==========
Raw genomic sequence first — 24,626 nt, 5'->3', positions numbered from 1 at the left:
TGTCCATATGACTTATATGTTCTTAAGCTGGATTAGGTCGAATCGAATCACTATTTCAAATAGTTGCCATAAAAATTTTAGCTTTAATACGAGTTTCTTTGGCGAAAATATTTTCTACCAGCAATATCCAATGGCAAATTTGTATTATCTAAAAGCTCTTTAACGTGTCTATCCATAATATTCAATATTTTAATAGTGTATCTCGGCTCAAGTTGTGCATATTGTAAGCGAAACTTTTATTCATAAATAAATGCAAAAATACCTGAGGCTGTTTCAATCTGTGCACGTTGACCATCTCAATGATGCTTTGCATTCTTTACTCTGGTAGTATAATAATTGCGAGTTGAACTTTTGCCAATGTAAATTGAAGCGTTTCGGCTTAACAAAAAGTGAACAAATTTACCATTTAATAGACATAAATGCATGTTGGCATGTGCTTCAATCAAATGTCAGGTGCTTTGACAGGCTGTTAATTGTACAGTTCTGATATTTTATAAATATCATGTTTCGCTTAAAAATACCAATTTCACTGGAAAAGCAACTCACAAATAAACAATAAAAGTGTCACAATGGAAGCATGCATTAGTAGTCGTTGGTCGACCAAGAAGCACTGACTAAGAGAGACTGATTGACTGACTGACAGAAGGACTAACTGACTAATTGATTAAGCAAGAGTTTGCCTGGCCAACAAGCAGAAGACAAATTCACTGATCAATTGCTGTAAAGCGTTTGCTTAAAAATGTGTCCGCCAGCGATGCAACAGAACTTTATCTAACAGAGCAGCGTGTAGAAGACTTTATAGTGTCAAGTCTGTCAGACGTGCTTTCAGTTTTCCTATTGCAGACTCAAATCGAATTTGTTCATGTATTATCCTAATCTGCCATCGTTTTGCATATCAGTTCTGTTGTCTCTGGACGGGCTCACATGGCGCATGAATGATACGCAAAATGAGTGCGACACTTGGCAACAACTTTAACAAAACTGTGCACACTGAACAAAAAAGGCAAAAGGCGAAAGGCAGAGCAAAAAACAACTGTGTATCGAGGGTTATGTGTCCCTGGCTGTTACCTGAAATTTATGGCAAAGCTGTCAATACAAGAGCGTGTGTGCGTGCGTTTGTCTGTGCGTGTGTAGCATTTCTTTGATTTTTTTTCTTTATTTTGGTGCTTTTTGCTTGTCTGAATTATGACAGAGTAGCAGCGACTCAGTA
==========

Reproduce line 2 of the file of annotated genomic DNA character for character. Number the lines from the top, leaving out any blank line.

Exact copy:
TGTCCATATGACTTATATGTTCTTAAGCTGGATTAGGTCGAATCGAATCACTATTTCAAATAGTTGCCATAAAAATTTTAGCTTTAATACGAGTTTCTTTGGCGAAAATATTTTCTACCAGCAATATCCAATGGCAAATTTGTATTATCTAAAAGCTCTTTAACGTGTCTATCCATAATATTCAATATTTTAATAGTGTATCTCGGCTCAAGTTGTGCATATTGTAAGCGAAACTTTTATTCATAAATAAATGCAAAAATACCTGAGGCTGTTTCAATCTGTGCACGTTGACCATCTCAATGATGCTTTGCATTCTTTACTCTGGTAGTATAATAATTGCGAGTTGAACTTTTGCCAATGTAAATTGAAGCGTTTCGGCTTAACAAAAAGTGAACAAATTTACCATTTAATAGACATAAATGCATGTTGGCATGTGCTTCAATCAAATGTCAGGTGCTTTGACAGGCTGTTAATTGTACAGTTCTGATATTTTATAAATATCATGTTTCGCTTAAAAATACCAATTTCACTGGAAAAGCAACTCACAAATAAACAATAAAAGTGTCACAATGGAAGCATGCATTAGTAGTCGTTGGTCGACCAAGAAGCACTGACTAAGAGAGACTGATTGACTGACTGACAGAAGGACTAACTGACTAATTGATTAAGCAAGAGTTTGCCTGGCCAACAAGCAGAAGACAAATTCACTGATCAATTGCTGTAAAGCGTTTGCTTAAAAATGTGTCCGCCAGCGATGCAACAGAACTTTATCTAACAGAGCAGCGTGTAGAAGACTTTATAGTGTCAAGTCTGTCAGACGTGCTTTCAGTTTTCCTATTGCAGACTCAAATCGAATTTGTTCATGTATTATCCTAATCTGCCATCGTTTTGCATATCAGTTCTGTTGTCTCTGGACGGGCTCACATGGCGCATGAATGATACGCAAAATGAGTGCGACACTTGGCAACAACTTTAACAAAACTGTGCACACTGAACAAAAAAGGCAAAAGGCGAAAGGCAGAGCAAAAAACAACTGTGTATCGAGGGTTATGTGTCCCTGGCTGTTACCTGAAATTTATGGCAAAGCTGTCAATACAAGAGCGTGTGTGCGTGCGTTTGTCTGTGCGTGTGTAGCATTTCTTTGATTTTTTTTCTTTATTTTGGTGCTTTTTGCTTGTCTGAATTATGACAGAGTAGCAGCGACTCAGTA